The point is that we can convey the harmony of these 2-5s just by using the four notes of the same diminished arpeggio. This is a great starting point for improvising. Try to apply rhythmic patterns on just these four notes and I am sure you’ll see the interesting ideas you can come up with. If we now choose to use the equivalent scale then we skyrocket our potential, since a treasure of melodic material lies within the diminished scale. Check this yourself on your instrument.

If we approach the tension areas of a new tune using this approach we narrow our choices of melodic material on harmonic tension areas down to three. And this is true not only for strictly diminished lines. Take the popular Cry Me a River lick, a melodic fragment that all great jazz players have incorporated into their playing:

'cry me a river' lick  

Strictly speaking you wouldn’t call this a diminished line right? But the last 3 notes of the phrase do belong to the diminished scale of our first Diminished Family, so you could actually treat it as melodic material belonging to the first diminished family, as the G minor chord also indicates. Of course, you can expand this idea further by organizing melodic ideas you already know based on their resemblance to one of the three diminished families.

Jazz saxophonist Michael Brecker was a master of the diminished tool. If we master the diminished concept and go beyond than just going up and down the scale, not even experienced ears will be able to understand our mental source of improvisational ideas. Thinking diminished does not necessarily mean sounding diminished! What we are doing is setting up a mental framework.

So, here are the other two Diminished families:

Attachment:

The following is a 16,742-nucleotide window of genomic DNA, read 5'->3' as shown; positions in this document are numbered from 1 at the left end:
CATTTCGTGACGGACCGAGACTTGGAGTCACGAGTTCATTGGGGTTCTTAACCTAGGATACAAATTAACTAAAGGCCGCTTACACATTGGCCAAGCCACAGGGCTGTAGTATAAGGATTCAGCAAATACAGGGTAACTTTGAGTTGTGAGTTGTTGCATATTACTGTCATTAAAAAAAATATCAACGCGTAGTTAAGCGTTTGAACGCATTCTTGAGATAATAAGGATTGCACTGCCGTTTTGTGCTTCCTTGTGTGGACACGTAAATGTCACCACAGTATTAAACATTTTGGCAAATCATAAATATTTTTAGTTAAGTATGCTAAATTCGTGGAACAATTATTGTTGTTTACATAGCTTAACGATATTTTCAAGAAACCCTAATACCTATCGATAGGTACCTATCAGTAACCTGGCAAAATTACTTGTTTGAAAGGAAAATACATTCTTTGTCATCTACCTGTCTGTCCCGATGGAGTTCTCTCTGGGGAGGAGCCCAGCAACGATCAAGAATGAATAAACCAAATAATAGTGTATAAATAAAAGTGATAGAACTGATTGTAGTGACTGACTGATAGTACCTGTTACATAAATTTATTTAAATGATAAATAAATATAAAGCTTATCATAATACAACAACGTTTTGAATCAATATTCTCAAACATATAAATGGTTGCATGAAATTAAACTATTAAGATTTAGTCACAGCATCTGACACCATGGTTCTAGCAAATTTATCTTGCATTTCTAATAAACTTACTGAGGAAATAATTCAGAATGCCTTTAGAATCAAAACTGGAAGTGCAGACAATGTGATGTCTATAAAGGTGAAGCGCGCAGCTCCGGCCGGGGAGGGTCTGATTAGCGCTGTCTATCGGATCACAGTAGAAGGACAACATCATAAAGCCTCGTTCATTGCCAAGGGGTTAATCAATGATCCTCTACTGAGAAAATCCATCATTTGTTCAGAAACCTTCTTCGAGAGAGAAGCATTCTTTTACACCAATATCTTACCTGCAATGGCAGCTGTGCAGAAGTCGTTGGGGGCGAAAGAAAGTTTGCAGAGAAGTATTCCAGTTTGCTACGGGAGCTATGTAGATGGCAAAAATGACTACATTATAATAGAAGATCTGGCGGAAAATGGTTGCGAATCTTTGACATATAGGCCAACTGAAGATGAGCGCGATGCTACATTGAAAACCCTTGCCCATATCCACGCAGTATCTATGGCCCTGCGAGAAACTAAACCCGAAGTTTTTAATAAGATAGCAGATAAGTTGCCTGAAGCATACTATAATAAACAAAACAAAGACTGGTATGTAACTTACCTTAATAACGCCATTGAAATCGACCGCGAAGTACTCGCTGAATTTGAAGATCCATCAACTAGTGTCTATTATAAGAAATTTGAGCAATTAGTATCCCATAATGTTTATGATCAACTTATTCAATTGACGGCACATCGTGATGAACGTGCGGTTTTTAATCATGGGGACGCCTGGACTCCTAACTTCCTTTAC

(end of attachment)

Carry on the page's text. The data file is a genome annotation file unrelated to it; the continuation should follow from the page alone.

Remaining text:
The second diminished family is defined by the diminished arpeggio: Ab, B, D, F (Tritones: G#-D and B-F) And the equivalent diminished scale: G-Ab-Bb-B-C#-D-E-F The diminished arpeggio and the equivalent diminished scale relate with these minor chords: Abm, Bm, Dm, Fm …and these dominant chords: Db7, E7, G7, Bb7 And these are the 2-5 progressions that are formed: Abm7     Db7 Bm7        E7 Dm7       G7 Fm7        Bb7  


The third diminished family is defined by the diminished arpeggio: A, C, Eb, F# (Tritones: A-Eb and C-F#) And the equivalent diminished scale: G#-A-B-C-D-Eb-F-F# The diminished arpeggio and the equivalent diminished scale relate with these minor chords: Am, Cm, Ebm, F#m …and these dominant chords: D7, F7, Ab7, B7 And these are the 2-5 progressions that are formed: Am7       D7 Cm7       F7 Ebm7     Ab7 Fm#7      B7

Remember that this is just one mental tool of simplification. There are other great tools like visualization, especially interesting for us fiddlers since our in instruments are symmetrically tuned in fifths. We will discuss the power of visualization in another article. Don’t neglect to play back up tracks when experimenting. Good luck and let me know what you think!